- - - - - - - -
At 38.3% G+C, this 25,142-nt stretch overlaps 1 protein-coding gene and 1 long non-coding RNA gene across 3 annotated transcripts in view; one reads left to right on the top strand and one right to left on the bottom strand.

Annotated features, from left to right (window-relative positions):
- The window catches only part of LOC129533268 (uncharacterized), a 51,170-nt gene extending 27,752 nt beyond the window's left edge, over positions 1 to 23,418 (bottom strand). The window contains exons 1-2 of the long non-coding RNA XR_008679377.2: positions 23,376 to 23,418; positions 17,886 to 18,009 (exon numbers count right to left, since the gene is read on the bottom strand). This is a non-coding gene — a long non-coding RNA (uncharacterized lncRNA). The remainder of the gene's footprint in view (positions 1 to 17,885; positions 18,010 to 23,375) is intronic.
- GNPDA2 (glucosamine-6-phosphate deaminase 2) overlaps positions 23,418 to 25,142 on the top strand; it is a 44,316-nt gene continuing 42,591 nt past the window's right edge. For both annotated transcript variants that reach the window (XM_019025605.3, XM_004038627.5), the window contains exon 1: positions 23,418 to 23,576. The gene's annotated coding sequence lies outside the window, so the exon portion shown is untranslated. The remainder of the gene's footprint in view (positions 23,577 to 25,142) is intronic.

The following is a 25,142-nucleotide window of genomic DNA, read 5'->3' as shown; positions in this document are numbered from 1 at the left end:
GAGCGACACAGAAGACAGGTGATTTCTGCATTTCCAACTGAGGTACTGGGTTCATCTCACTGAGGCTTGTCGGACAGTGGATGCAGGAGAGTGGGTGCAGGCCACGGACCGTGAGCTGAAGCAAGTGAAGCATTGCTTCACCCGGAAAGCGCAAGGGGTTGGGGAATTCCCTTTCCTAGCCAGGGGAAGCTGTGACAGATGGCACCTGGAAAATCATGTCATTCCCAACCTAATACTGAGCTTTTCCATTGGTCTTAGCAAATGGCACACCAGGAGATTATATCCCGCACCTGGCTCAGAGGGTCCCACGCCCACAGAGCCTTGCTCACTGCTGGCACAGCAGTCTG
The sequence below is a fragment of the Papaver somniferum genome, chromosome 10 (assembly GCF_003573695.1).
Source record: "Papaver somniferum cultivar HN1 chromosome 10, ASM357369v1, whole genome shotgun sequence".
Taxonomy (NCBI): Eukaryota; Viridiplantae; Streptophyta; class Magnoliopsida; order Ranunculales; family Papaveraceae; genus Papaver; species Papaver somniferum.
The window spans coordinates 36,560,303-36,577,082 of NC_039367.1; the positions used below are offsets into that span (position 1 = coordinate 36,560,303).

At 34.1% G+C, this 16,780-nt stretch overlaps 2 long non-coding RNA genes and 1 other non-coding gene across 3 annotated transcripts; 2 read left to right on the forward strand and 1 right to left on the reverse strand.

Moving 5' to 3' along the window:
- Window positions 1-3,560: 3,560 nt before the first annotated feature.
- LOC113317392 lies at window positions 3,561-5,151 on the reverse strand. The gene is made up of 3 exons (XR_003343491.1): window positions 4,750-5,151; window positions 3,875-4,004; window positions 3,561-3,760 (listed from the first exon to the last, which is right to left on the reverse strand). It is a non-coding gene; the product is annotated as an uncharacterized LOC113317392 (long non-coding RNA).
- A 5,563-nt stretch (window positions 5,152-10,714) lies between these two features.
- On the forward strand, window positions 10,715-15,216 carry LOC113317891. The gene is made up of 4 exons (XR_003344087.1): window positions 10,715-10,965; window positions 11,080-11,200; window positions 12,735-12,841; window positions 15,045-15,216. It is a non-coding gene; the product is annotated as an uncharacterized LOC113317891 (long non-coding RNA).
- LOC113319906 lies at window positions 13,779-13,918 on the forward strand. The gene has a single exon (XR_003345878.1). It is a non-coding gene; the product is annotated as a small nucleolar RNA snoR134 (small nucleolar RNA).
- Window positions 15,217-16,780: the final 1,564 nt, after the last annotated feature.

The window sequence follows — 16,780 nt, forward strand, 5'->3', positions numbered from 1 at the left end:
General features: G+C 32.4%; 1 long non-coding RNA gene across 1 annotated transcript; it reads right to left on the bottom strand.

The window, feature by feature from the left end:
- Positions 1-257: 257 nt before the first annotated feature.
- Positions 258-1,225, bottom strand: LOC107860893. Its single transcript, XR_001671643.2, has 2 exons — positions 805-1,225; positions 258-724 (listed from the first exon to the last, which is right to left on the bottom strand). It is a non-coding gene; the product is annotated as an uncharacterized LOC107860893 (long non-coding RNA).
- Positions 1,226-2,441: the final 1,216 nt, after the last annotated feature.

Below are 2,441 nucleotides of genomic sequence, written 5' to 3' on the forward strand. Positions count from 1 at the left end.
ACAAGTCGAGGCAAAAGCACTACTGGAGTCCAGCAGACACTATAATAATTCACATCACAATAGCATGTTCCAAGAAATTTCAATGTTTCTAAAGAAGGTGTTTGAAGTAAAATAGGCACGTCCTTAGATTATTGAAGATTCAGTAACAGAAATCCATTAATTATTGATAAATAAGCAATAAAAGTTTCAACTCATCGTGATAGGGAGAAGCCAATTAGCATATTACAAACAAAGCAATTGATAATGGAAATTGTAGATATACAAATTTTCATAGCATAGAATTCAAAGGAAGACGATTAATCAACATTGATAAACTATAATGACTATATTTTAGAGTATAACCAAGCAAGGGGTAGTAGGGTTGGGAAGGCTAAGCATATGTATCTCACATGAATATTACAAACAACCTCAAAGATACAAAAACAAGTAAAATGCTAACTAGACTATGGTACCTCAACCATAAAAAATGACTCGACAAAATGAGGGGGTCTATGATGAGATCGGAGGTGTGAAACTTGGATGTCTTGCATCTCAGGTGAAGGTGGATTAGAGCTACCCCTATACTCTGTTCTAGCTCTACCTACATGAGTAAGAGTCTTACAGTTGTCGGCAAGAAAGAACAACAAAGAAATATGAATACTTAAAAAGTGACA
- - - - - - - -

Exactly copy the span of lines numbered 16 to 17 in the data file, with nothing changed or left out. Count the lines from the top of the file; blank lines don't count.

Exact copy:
- On the forward strand, window positions 10,715-15,216 carry LOC113317891. The gene is made up of 4 exons (XR_003344087.1): window positions 10,715-10,965; window positions 11,080-11,200; window positions 12,735-12,841; window positions 15,045-15,216. It is a non-coding gene; the product is annotated as an uncharacterized LOC113317891 (long non-coding RNA).
- LOC113319906 lies at window positions 13,779-13,918 on the forward strand. The gene has a single exon (XR_003345878.1). It is a non-coding gene; the product is annotated as a small nucleolar RNA snoR134 (small nucleolar RNA).